(i) What Blair has done is certainly contrary to the spirit if not the letter of the 2000 Act. It is utterly disingenuous to introduce an Act, and then devise ways in which it can be circumvented. It is almost as if the Act was a very Blairite PR exercise: to make it look as if politics had been cleaned-up, while all the time it was “business as usual” with Blair raising cash in dark corners with a “nudge-nudge-wink-wink” about peerages (and, so it seems – more seriously - government contracts).
(ii) New Labour has revealed where the loans came from under pressure and as an obvious (and effective) ruse to outmanoeuvre the Conservatives. Blair would not have revealed any of this if the newspapers had not got hold of it. The whole purpose of soliciting loans rather than donations was to enable secrecy (even from his own party).
(iii) It is true that both parties have always given peerages to party donors. But this is hardly a very ethical line of defence. (One of the most nauseating characteristics of Blair is the combination of heart-on-sleeve morality and religiosity with low skulduggery). And just because an abuse is a long-standing practice does not mean it is any less of an abuse.
All of this underlines the need to reform the House of Lords to remove the power to appoint peers from the party leaders. Blair, at Question Time, refused to take the opportunity to say that he believed in a predominantly elected second chamber. But making most peers elected (perhaps using Billy Bragg's "secondary mandate") and placing the nomnation of the minority of unelected peers in the hands of the Independent Commission would mean that party leaders could no longer trade in peerages and would not lead to the "gridlock" Blair fears. Perhaps something could also be done about the way in which the Commissioners are appointed. For details of the "secondary mandate" go ton this web-site: http://www.secondarymandate.org/how.html


The letter below appeared in the Guardian on March 23. It requies no comment:

I have never been to Guantánamo. I have never been in jail either. I have, however, been a soldier for nearly 20 years, in Her Majesty's Royal Regiment of Artillery. In that time, I attended lectures, presentations and talks about the consequences of encountering civilians, refugees and guerillas in combat. On no occasion, did I ever hear the phrase "illegal non-combatants". On no occasion did I hear that such persons, or anyone else, could be held overseas, incommunicado, in a place described by your own country's supreme court as a stateless land. On no occasion did I hear that detainees could be tried without legal representation.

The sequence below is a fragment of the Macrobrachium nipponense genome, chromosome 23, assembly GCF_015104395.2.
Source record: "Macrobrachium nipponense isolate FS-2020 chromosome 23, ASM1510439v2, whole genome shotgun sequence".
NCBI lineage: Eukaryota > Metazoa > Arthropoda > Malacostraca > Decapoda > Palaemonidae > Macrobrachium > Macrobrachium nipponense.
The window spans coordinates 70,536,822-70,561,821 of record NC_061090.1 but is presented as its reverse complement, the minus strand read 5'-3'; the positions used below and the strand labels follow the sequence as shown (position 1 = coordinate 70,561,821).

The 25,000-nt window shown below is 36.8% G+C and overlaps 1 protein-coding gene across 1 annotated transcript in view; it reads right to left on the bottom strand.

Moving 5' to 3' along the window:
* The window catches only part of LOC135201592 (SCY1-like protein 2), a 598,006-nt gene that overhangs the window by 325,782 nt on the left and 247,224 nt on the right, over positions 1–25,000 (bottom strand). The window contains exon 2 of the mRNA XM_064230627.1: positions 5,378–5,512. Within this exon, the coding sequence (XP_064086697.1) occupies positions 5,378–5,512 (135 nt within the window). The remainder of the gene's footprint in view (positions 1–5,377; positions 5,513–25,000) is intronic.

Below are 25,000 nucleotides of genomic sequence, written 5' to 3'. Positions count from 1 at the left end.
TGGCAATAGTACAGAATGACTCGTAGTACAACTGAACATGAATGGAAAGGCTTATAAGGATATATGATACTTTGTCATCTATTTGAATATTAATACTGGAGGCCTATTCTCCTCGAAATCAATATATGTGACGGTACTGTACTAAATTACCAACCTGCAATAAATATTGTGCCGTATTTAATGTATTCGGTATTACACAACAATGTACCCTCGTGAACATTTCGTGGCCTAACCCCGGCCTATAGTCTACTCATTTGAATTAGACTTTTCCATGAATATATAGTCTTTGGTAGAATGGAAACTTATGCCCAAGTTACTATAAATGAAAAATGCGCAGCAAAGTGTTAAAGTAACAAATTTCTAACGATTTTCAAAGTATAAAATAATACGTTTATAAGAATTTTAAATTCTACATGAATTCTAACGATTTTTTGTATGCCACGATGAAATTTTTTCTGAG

Lastly, and worst of all, on no occasion did I hear that prisoners of war could be denied the right to be seen by the Red Cross, unsupervised, as demanded by the Geneva convention, to which the US is a signatory.

Daniel Tanzey Thornton Cleveleys, Lancs

Wednesday, March 22, 2006

Polly's "crafty lawyers"

Polly Toynbee in the Guardian (21/3/06): "... the Chancellor tries to keep up with the latest scams cooked up by the crafty lawyers of the grossly overpaid to find barely legal ways round the tax law". Might this, perchance, be a description of David Mills? Perhaps Brown should ask "poor Tessa" for advice?

Carter and Palestine

The former President of the United States, Jimmy Carter, in an article in the Guardian says that between September 2000 and March 2006 a total of 3,982 Palestians were killed and 1,084 Israelis; and that this figure includes 708 Palestinian children and 123 Israeli children.

Sunday, March 19, 2006

Who are the House of Lords Apppointments Commission?

The House of Lords Independent Appointments Commission was established in May 2000 as a non-departmental public body independent of government. It is staffed by civil servants and funded by the Cabinet Office. It normally has 7 members (6 currently) , 3 representing the political parties and four independents. The four independent members were selected by a panel chaired by the then Cabinet Secretary, Sir Richard Wilson. The Commission is chaired by Dennis Stevenson, a crossbencher in the Lords. Its most high profile member is probably Douglas Hurd, the former Conservative Home Secretary. Its job is to recommend non-party-political peers and to vet the nominations made by the political parties (since March 2005 it has also vets individuals added to the honours list by the Prime Minister). But the Commission does not have the power to veto applications (despite the reportage last week that it had "blocked" the nomination to the peerage of several candidates who gave secret loans to the Labour Party). Its role - according to its web-site - is to "draw any concerns" it has to the attention of the Prime Minister ("Prime Minister, we are concerned that this chap has been secretly giving you - sorry, loaning you - large wads of cash..." Of course, the Commisioners were not informed by Blair about these loans, they had to read about it in the newspapers). In other words, the Commission can recommend that a candidate should not be nominated, but not veto the nomination. However, Blair has indicated that he will take their advice - clearly calculating that to overule the Commission would be politically damaging. Back in September 2000 the Commission invited nominations for independent peers. These were labelled in the press as "People's Peers". But when the Commission made its nominations it was pretty much the same dreary list of "the great and the good" - including Sir Herbert Ouseley, who was a member of the panel appointing the 4 non-political Commissioners (In the British wa, he helped appoint them, they helped appoint him).